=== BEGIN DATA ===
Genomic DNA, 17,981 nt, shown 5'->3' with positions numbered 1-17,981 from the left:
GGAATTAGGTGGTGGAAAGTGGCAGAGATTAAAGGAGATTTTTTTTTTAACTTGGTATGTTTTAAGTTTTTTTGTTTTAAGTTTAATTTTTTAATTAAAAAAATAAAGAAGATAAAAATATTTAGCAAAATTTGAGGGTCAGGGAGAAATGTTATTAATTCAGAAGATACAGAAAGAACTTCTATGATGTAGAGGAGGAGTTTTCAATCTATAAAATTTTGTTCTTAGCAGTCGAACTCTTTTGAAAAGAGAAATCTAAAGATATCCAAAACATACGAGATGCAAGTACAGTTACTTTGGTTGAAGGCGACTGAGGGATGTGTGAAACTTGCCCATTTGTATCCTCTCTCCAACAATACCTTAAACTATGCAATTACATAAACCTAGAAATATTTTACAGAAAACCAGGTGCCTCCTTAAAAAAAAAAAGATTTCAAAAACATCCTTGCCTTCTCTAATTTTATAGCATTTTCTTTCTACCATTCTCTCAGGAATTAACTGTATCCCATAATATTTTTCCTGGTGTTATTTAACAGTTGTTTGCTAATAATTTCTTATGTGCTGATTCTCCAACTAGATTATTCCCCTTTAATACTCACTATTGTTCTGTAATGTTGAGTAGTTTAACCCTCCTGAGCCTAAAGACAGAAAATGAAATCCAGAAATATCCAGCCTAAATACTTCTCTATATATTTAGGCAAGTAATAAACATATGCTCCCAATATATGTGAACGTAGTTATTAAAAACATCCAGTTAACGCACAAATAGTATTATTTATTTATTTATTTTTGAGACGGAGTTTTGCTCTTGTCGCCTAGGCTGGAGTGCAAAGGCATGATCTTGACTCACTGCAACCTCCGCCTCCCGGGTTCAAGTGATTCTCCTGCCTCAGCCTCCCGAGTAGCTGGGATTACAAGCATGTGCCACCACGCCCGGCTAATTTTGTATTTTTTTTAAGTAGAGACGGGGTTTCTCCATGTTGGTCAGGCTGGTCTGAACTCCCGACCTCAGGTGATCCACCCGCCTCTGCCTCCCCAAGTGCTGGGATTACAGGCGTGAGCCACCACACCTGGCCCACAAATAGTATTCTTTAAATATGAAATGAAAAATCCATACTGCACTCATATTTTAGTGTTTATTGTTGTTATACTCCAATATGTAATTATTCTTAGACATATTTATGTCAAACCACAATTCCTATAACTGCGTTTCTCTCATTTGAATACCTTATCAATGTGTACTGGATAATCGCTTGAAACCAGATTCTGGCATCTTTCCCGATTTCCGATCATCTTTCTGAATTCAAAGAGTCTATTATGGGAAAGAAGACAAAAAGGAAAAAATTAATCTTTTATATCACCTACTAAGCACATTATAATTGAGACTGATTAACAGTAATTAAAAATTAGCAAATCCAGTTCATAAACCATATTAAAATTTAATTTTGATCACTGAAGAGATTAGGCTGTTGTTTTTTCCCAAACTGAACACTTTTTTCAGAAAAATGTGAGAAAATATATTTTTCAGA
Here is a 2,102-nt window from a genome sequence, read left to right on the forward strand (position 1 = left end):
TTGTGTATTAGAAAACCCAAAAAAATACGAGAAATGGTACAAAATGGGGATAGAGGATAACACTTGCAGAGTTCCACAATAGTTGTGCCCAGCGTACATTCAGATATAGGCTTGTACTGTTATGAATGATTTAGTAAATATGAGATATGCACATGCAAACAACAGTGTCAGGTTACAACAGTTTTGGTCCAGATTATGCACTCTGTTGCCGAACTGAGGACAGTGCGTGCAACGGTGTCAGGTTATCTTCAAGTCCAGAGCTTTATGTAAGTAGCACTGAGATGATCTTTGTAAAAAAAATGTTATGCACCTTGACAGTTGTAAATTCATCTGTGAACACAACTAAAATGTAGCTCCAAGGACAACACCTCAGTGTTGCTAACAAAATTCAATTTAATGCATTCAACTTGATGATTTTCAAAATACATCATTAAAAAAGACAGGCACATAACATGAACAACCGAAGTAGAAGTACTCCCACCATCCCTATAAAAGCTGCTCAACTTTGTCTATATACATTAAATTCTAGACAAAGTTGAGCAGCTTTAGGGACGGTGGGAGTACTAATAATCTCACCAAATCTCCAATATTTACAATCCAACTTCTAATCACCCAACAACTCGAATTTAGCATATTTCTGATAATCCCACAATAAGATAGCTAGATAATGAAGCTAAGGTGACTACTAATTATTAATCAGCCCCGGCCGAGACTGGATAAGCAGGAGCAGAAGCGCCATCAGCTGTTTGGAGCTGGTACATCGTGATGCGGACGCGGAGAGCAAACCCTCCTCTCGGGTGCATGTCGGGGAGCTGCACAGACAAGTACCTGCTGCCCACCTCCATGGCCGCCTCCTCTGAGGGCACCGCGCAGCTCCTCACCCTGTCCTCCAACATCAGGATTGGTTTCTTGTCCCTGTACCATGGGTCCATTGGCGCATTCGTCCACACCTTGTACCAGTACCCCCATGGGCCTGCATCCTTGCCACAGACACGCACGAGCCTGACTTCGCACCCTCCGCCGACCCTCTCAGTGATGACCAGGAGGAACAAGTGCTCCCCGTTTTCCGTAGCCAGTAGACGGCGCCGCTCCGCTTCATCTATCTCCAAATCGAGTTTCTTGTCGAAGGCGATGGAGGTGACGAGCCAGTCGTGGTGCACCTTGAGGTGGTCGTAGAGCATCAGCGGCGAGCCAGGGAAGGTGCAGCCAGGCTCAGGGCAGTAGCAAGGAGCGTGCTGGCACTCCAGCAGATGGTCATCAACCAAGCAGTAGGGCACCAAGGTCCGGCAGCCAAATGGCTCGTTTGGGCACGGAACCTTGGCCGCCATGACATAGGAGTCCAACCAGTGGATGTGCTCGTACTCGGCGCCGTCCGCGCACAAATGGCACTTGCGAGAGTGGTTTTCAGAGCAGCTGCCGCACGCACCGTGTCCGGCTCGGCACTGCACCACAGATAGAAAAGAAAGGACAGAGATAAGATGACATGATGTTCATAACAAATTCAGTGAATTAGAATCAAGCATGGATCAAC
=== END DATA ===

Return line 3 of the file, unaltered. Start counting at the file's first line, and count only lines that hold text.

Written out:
Here is a 2,102-nt window from a genome sequence, read left to right on the forward strand (position 1 = left end):